(7:3) “And Samuel spake unto all the house of Israel, saying, If ye do return unto the LORD with all your hearts, [and] put away the strange gods . . . from among you, and prepare your hearts unto the LORD, and serve him only . . . he will deliver you out of the hand of the Philistines.”
It was then that Samuel came forward and urged the people to return to the Lord so that God could respond and deliver them from the oppression of the Philistines.
Israel had a high regard for the Ark, but they also had been worshiping other gods! Samuel called them to repent and to worship only the one true God.
(7:4) “Then the children of Israel did put away Baalim and Ashtaroth, and served the LORD only.”
Several idols were thrown away and a commitment was made to serve the true and living God only. (Ashtaroth was a Canaanite fertility goddess; Baalim was the Canaanite supreme fertility god [and the god of the storm]—one who sent rain to make things grow.)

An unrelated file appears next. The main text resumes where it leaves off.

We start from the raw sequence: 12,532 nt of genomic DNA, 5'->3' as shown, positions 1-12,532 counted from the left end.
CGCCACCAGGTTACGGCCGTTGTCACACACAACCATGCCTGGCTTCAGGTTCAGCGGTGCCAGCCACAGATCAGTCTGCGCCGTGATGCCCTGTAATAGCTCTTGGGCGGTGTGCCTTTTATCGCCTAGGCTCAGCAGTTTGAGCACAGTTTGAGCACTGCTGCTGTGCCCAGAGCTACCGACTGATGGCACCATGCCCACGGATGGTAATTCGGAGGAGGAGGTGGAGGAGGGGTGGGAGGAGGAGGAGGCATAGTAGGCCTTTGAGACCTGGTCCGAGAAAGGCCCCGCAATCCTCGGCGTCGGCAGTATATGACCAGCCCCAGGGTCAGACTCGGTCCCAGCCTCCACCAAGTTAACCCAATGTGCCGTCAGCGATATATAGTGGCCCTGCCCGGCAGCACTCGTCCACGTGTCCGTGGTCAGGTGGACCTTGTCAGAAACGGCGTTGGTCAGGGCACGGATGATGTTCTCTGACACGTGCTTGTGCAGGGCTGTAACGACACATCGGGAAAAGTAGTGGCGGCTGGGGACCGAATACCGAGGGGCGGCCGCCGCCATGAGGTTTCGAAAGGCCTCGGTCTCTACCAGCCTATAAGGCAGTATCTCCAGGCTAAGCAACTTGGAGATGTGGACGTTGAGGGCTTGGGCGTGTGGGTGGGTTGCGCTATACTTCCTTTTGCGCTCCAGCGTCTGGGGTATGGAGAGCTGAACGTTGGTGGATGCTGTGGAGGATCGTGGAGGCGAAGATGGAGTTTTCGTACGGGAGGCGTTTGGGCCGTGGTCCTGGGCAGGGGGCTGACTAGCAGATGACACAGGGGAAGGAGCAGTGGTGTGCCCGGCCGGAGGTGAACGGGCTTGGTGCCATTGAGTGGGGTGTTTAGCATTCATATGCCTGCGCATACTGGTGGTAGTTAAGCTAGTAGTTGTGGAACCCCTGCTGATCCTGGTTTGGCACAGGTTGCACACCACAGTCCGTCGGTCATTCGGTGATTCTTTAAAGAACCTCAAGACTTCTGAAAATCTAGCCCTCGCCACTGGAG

God has made it clear (the first Commandment) — “Thou shalt have no other gods before me” (beside Me, in addition to Me). The one true God will not permit any rival gods.
Idols are those things to which we give our time, strength, and finances. Idols today (instead of being made of wood and stone) are often made of chrome and steel and glass.
- Money and material goods are perhaps the chief gods in many circles (shopping malls are the cathedrals where multitudes are worshiping). One of the new Milton Bradley games is called “Mall Madness.”
- Other idols include pleasure-seeking, confidence in science and technology, the adulation of athletes (sports), NASCAR races, beauty queens, and movie stars. Typical worldly idolatry is not a crude idolatry, but polished forms of idolatry.
(7:5) “And Samuel said, Gather all Israel to Mizpeh, and I will pray for you unto the LORD.”
The people followed Samuel’s instructions and gathered with him at Mizpeh. There are several cities in the Bible that are called Mizpeh. The one mentioned here was in the region occupied by the tribe of Benjamin. This was also one of the places that Samuel visited on his annual circuit to judge Israel (1 Samuel 7:16-17). The name “Mizpeh” means “watch-tower.”